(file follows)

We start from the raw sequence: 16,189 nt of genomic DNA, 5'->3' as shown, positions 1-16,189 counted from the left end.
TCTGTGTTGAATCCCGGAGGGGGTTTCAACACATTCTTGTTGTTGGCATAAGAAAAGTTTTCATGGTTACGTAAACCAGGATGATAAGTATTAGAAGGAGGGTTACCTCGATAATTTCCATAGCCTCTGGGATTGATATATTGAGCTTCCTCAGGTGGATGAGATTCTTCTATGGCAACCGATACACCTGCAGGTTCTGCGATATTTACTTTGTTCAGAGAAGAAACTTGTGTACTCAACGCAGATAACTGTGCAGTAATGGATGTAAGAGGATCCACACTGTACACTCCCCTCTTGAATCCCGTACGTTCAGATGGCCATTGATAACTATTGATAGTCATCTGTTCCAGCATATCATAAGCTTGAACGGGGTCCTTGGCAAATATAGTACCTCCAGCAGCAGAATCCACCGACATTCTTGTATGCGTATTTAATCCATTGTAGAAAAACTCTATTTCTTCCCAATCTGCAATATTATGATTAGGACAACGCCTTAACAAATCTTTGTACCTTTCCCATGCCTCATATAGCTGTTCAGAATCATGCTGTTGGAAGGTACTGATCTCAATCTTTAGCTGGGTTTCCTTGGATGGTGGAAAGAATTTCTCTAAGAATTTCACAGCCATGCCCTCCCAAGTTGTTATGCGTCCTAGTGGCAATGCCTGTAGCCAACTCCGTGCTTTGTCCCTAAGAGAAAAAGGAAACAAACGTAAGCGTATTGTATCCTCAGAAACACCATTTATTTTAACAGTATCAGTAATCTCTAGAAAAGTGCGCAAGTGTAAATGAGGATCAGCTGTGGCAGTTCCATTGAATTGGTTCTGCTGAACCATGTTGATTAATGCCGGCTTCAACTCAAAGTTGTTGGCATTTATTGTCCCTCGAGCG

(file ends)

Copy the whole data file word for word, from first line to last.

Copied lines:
We start from the raw sequence: 16,189 nt of genomic DNA, 5'->3' as shown, positions 1-16,189 counted from the left end.
TCTGTGTTGAATCCCGGAGGGGGTTTCAACACATTCTTGTTGTTGGCATAAGAAAAGTTTTCATGGTTACGTAAACCAGGATGATAAGTATTAGAAGGAGGGTTACCTCGATAATTTCCATAGCCTCTGGGATTGATATATTGAGCTTCCTCAGGTGGATGAGATTCTTCTATGGCAACCGATACACCTGCAGGTTCTGCGATATTTACTTTGTTCAGAGAAGAAACTTGTGTACTCAACGCAGATAACTGTGCAGTAATGGATGTAAGAGGATCCACACTGTACACTCCCCTCTTGAATCCCGTACGTTCAGATGGCCATTGATAACTATTGATAGTCATCTGTTCCAGCATATCATAAGCTTGAACGGGGTCCTTGGCAAATATAGTACCTCCAGCAGCAGAATCCACCGACATTCTTGTATGCGTATTTAATCCATTGTAGAAAAACTCTATTTCTTCCCAATCTGCAATATTATGATTAGGACAACGCCTTAACAAATCTTTGTACCTTTCCCATGCCTCATATAGCTGTTCAGAATCATGCTGTTGGAAGGTACTGATCTCAATCTTTAGCTGGGTTTCCTTGGATGGTGGAAAGAATTTCTCTAAGAATTTCACAGCCATGCCCTCCCAAGTTGTTATGCGTCCTAGTGGCAATGCCTGTAGCCAACTCCGTGCTTTGTCCCTAAGAGAAAAAGGAAACAAACGTAAGCGTATTGTATCCTCAGAAACACCATTTATTTTAACAGTATCAGTAATCTCTAGAAAAGTGCGCAAGTGTAAATGAGGATCAGCTGTGGCAGTTCCATTGAATTGGTTCTGCTGAACCATGTTGATTAATGCCGGCTTCAACTCAAAGTTGTTGGCATTTATTGTCCCTCGAGCG